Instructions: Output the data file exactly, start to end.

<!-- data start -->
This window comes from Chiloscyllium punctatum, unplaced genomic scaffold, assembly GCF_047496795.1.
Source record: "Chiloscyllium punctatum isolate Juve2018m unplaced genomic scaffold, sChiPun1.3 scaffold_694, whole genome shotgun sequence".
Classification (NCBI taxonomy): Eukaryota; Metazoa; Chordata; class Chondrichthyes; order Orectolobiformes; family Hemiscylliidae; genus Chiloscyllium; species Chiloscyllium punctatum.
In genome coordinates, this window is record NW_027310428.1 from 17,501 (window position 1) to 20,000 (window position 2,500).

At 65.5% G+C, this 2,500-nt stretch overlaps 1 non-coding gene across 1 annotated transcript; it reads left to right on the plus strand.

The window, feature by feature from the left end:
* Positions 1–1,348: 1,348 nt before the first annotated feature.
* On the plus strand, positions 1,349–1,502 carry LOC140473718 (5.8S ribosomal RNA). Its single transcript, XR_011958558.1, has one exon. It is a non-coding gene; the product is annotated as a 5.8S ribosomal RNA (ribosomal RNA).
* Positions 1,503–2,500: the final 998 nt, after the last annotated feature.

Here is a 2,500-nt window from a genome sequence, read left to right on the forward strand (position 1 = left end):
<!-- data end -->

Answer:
This window comes from Chiloscyllium punctatum, unplaced genomic scaffold, assembly GCF_047496795.1.
Source record: "Chiloscyllium punctatum isolate Juve2018m unplaced genomic scaffold, sChiPun1.3 scaffold_694, whole genome shotgun sequence".
Classification (NCBI taxonomy): Eukaryota; Metazoa; Chordata; class Chondrichthyes; order Orectolobiformes; family Hemiscylliidae; genus Chiloscyllium; species Chiloscyllium punctatum.
In genome coordinates, this window is record NW_027310428.1 from 17,501 (window position 1) to 20,000 (window position 2,500).

At 65.5% G+C, this 2,500-nt stretch overlaps 1 non-coding gene across 1 annotated transcript; it reads left to right on the plus strand.

The window, feature by feature from the left end:
* Positions 1–1,348: 1,348 nt before the first annotated feature.
* On the plus strand, positions 1,349–1,502 carry LOC140473718 (5.8S ribosomal RNA). Its single transcript, XR_011958558.1, has one exon. It is a non-coding gene; the product is annotated as a 5.8S ribosomal RNA (ribosomal RNA).
* Positions 1,503–2,500: the final 998 nt, after the last annotated feature.

Here is a 2,500-nt window from a genome sequence, read left to right on the forward strand (position 1 = left end):